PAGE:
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Tips to start out with Bulk Living

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Tips to start out with Bulk Living

I think an issue with the whole zero-waste living thing is the way that it can be portrayed. At its nuts and bolts it is a frugal way of living, and nobody's life looks as idyllic as some of the social images that are used to market it. The pastoral way of life is really pretty, but living the pastoral life? It's not always so pretty. I mean, you're never going to walk into my house and see the children wearing all-white linen clothing and playing with some very expensive artisanal rocks. Sometimes I see these images and wonder just how many people buy into them and I feel sad for the real message being missed in the marketing - sustainability.

Bulk living does not have to be expensive and it does not require anything special or for you to purchase. Most of what you need you already have, you just have to get a little organized. It is a bit of a mind shift, and habit shift, and it does take a little bit of effort. Here's a list of tips from everything that went wrong on my journey!

1. Start Small 

I think every time I talk about this stuff, I just repeat this like a bit of a Girl Scout. It's honestly the biggest lesson I ever learned on this journey! This is so overwhelming if you try to do it all at the same time. It's too tough to maintain and it would actually be really expensive, because you'll feel like you have to replace all the things you own at once. I know this because I felt this and it's so easy to just forget about it for another day. And also, it's not too sustainable to have to find something to do with all your part-used up things if it all gets thrown out, right? Round up all the stuff you have in one category (like lotion, or shampoo) and either pass it along (if you know you won't use it - family, friends, charitable donation sites and shelters are a great spot to do this) or use it up. Then, you'll run out of things one at a time, and you can just figure it out one thing at a time and there's no heavy stress.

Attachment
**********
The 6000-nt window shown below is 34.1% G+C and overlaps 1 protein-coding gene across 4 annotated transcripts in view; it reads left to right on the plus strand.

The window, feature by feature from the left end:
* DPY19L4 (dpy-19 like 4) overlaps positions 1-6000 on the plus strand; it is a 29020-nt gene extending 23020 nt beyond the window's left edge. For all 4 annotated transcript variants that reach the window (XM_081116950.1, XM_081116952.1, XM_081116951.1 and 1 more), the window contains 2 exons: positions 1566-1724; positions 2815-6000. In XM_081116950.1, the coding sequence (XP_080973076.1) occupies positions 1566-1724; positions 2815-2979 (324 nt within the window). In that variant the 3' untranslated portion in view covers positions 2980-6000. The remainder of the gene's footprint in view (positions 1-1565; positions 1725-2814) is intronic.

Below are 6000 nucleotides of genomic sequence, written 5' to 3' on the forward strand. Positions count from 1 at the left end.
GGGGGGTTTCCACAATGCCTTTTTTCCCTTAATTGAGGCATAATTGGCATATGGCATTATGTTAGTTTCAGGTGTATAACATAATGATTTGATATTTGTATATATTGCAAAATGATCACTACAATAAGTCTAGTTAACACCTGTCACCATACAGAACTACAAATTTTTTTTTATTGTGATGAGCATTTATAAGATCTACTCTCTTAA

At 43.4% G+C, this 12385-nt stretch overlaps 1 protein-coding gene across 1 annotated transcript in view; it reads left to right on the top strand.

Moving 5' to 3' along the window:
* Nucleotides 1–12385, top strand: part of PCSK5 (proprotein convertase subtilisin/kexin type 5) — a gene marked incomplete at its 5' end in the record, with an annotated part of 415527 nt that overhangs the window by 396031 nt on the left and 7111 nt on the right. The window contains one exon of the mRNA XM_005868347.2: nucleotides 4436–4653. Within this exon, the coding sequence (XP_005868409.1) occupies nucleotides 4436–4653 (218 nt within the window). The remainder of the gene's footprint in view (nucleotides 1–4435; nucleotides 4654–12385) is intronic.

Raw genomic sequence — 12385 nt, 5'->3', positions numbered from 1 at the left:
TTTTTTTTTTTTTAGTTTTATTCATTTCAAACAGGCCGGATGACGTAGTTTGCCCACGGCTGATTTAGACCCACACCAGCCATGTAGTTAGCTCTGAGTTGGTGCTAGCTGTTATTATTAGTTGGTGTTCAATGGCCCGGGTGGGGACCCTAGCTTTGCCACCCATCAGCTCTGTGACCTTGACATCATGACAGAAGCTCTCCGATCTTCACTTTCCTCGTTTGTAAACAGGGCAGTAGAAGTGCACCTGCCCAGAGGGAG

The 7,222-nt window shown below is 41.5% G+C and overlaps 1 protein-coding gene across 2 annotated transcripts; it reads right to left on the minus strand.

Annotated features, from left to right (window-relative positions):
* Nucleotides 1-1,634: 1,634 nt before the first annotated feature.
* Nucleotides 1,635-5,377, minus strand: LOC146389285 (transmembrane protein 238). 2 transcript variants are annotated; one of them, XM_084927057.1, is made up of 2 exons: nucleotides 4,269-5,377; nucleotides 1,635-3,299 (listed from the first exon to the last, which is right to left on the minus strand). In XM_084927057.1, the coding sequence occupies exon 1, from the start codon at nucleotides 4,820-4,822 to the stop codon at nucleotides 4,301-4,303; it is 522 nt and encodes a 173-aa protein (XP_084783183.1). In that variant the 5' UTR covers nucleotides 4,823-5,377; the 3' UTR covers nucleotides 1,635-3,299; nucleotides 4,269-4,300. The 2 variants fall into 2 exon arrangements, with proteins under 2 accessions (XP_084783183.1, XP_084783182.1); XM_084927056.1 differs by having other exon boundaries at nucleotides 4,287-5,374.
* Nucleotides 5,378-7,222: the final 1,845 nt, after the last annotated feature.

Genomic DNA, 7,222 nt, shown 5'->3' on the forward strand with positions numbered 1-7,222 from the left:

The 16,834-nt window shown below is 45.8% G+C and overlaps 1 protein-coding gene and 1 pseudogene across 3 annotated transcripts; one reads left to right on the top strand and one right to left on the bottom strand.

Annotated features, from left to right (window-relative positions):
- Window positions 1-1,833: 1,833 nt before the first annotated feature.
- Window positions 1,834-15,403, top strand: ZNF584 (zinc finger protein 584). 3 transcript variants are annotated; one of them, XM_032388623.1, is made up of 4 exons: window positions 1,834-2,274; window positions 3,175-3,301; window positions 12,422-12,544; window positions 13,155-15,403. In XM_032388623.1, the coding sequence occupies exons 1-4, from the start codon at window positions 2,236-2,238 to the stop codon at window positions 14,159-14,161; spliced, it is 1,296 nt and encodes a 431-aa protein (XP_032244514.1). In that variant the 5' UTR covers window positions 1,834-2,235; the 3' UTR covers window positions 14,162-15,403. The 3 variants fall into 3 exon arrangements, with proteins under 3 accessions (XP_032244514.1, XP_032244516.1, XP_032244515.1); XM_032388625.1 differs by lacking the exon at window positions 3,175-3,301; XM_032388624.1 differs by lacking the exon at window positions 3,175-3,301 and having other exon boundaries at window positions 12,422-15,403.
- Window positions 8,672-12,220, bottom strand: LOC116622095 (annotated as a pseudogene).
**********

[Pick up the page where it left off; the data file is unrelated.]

Bulk soap shopping

2. Start a Habit with the Reusable Bags

Do you feel like you forget your reusable bags all the time? I did this so much. The thing that solved it was unpacking my groceries (which is just the worst already) so I just made myself but them back in my trunk every time. Or, well, at least put them at the door so I could take them out. This works most of the time, and now it's a habit. 


3. Make a 'Bulk Basket'

I have a basket that I put my bulk shopping stuff in. It is mostly full of good containers I've collected, like protein powder containers, that were headed for recycling. If you don't have a mason jar, use a spaghetti sauce jar, or a relish jar... or a mayo container. Lemon essential oil removes labels so well, and you're being more sustainable than going out and buying fancy silicone zip bags and canisters from Bulk Barn (but if you want to do that, go for it!). I also got this great grease pencil at Unwrapped Kawartha, which I keep in there for labelling the jars at the store (as most bulk places have tags). Finally, I have a bunch of cloth bags that are easier to use for bulk items like flour, noodles, and grains. 

When I know I'm going bulk shopping, I take this basket. This guy doesn't end up in the car at the end of shop, it stays inside. Then I can just put the containers in it after I use something up. 

4. Make a Plan (or a Cycle?) for your Item

I found that I had to have a bit of a plan for whatever I replaced in a bulk fashion before I went ahead with it. My old routine was to grab a couple bottles of shampoo off the shelf, use it, and then toss it. Now, I have a pump bottle in the shower, a mason in the cupboard with extra shampoo in it (this is a rural living habit, really), and some spare masons in a basket for when I go shopping. Definitely took some failing to figure that one out... even writing that out feels like it's complicated, but if I take the mason jar out of the cupboard to fill up my bottle, I just write it on my list then, and have a ton of time to go get it. If something turns out to be on sale, I still have a jar while I'm there.

If you're going to have some nice containers for this endeavour, make it the ones you keep in your home and check out what you already have. I found that I already had some pretty nice amber pump bottles from a gift or my current soap that I just needed to take a label off of. I found some really pretty fillable jars at Bulk Barn, Canadian Tire, and even my favourite local hardware store. Value Village canisters hold a big lot of my cleaning supplies ingredients. 

Using mason jars keeps it really simple for me. If you like having a labelled bottle so you know what's in it, I have tried to offer that in my shop, and if you like to keep it neutral, I have tried to offer that too. Labelled bottles can make it easier to remember what you need to buy if you just throw them in a your bulk basket when you empty one out, that could help too.

Nu Grocery in Ottawa

Anyway, I hope that was helpful!

Remember, even if you just fill up on thing, you're still saving the garbage that one time, and that's something to celebrate. Every little step matters, so don't let a missed step derail the whole effort. 



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1 comment

  • Awesome! Started a really interesting conversation about bulk living and how we can move back to it.

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